Wednesday, Katoomba, Overcast

Today does not promise to be especially interesting. My copy of Rising Tide Falling Star by Philip Hoare arrived today, and I managed to spill all of my morning coffee on the passenger side floor of the car, but otherwise it’s likely going to be a fairly uneventful work day. So I will write about yesterday again, at least the end of it when Miles and I took off for a stroll through Katoomba for the afternoon.

Our first stop was the train station for, naturally, a little trainspotting. On our way through the underground passage we came across a busker playing the violin. Miles has long been fascinated by the violin, but he seemed a little confronted by the performance at first. Perhaps it was the unexpected nature of it, or the echoey chamber where it was taking place, but he held on to my hand quite tightly for a while. Eventually he seemed to relax into it, enjoy it, and even happily agreed to hand over some coins at the end. Once we arrived on the platform we came across a man playing a Celtic harp. He wasn’t busking — just entertaining himself as he waited for his train — but it was a lovely thing to witness all the same. I noticed that he had a tattoo on his left arm, the same one that Bjork has on hers: Vegvísir – an Icelandic symbol which comes from a 17th century grimoire, designed to protect the bearer from becoming lost.

After the music, the trains, and the tattoos we found ourselves in an antique store hunting for old model cars. Most admired were the classic London buses in all their shades royal blue, forest green, and the classic red. It felt strange to be looking at these things behind glass cabinets, still in their original boxes and labelled with inflated price tags, with a little boy who would  love nothing more than to drive them with his hands across the ground.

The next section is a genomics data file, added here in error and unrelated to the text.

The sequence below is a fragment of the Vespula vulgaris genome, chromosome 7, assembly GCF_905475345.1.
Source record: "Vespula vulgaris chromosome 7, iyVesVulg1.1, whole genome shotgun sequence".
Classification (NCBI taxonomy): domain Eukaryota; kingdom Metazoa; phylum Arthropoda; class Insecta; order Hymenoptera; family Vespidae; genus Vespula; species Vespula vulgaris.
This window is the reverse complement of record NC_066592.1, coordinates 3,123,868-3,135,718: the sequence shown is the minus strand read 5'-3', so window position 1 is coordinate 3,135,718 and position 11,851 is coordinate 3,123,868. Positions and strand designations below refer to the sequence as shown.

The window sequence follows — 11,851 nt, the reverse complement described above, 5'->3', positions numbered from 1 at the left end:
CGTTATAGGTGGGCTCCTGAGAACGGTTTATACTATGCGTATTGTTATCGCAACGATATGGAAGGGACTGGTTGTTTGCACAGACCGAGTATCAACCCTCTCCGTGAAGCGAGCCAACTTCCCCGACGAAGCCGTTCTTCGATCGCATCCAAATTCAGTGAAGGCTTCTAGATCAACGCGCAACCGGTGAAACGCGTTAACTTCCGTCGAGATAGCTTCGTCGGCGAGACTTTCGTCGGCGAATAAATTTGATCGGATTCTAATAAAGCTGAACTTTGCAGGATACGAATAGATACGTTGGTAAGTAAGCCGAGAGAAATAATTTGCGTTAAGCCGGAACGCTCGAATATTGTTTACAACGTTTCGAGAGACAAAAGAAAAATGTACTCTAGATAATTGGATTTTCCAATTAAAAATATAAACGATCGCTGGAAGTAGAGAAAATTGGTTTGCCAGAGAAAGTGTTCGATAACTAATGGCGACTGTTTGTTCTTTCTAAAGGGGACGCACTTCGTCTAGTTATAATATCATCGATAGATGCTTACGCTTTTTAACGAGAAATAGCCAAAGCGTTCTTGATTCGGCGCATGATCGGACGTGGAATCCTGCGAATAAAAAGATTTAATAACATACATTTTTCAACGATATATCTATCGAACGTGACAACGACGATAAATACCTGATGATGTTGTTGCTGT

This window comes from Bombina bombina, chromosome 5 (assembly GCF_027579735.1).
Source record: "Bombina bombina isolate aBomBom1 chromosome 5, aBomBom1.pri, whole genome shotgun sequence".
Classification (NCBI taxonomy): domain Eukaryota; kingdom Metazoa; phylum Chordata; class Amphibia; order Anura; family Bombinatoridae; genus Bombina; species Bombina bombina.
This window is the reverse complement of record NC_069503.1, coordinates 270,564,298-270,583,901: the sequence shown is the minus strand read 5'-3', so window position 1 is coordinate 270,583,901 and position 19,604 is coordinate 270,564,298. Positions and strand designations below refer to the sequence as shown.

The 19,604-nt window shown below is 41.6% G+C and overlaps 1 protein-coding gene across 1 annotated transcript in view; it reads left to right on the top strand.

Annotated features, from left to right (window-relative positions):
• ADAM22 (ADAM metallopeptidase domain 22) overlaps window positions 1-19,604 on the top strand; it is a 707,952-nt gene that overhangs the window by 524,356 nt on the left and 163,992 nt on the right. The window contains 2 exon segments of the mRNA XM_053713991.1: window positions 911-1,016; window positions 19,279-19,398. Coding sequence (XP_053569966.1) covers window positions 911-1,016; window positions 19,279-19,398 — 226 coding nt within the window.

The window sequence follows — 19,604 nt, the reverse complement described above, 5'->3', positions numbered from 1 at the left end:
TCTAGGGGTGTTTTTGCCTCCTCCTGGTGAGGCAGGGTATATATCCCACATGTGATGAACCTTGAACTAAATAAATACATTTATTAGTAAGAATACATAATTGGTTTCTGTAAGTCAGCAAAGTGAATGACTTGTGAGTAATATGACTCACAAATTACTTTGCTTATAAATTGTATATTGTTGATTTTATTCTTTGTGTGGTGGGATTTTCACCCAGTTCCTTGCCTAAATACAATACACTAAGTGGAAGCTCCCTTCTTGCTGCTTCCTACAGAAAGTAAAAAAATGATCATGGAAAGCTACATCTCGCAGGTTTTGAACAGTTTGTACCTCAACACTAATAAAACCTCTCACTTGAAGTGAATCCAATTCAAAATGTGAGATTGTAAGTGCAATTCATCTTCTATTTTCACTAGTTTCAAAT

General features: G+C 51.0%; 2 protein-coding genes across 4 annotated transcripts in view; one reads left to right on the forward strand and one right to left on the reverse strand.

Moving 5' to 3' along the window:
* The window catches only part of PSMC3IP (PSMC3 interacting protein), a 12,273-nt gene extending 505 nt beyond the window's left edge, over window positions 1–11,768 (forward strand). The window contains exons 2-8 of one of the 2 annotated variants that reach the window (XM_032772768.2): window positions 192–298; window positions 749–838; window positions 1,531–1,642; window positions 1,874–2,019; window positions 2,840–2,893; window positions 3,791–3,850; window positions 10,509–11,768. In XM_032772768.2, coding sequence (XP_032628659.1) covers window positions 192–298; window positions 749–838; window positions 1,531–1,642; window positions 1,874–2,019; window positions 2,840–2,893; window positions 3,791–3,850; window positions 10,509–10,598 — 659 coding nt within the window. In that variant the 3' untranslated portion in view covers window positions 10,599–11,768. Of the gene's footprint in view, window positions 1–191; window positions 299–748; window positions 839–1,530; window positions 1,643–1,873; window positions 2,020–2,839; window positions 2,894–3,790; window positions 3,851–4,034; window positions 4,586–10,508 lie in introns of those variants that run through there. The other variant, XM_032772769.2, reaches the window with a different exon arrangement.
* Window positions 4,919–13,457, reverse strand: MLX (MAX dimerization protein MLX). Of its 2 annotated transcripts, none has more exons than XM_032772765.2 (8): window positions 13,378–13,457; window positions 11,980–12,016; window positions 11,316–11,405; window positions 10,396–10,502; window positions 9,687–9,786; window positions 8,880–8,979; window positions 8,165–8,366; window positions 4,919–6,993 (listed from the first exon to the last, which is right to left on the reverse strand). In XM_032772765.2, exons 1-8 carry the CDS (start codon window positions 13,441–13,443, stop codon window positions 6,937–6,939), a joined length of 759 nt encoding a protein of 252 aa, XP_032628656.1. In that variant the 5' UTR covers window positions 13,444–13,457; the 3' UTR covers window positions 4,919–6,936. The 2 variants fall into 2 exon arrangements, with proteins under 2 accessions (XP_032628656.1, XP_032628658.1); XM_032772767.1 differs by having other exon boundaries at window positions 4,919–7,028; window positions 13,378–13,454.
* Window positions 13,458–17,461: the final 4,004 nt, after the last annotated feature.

From there we took in some urban bird spotting (mostly Pigeons, Indian Mynas, and House Sparrows) followed by some grocery shopping at the Co-Op, and eventually found ourselves in an overlooked little patch of land between the Cultural Centre, the looming Carrington Hotel, and the backs of some shops that line the main street. The best way to describe this area would be as a disused community garden. I have walked past it so many times now, wondering if it was in fact a community garden or not. I’m sure many people have. There are things growing but it’s mostly weeds and dried grass. The whole thing is fenced off but there are no signs indicating its use or ownership one way or the other. Entry wasn’t difficult at all. A small carpark at the back opens right into the garden but from the footpath a side gate opens easily. We wandered through the space, finding unripened pumpkins, bright yellow and orange marigolds, several varieties of chilies, cherry tomatoes freely crawling on the ground (in one case, strangely growing out of some broken concrete), and a few unidentified bulbs starting to appear in seemingly random spots. Despite its scrappy, unkempt landscaping, and the faraway fires that had filled the sky with smoke, it was a very peaceful place to be at that time. Miles kept very calm and quiet, occasionally picking a tomato or balancing on the various bricks and posts lining the garden beds.

Our solitude was eventually broken by a man with who told us that it was private property, although he was happy for us to stay a little longer, which we did. It seemed strange to me that someone would make a garden like this, in such a popular thoroughfare, in such a garden loving town, private. Yet another thing within arms reach that may as well be a million miles away.

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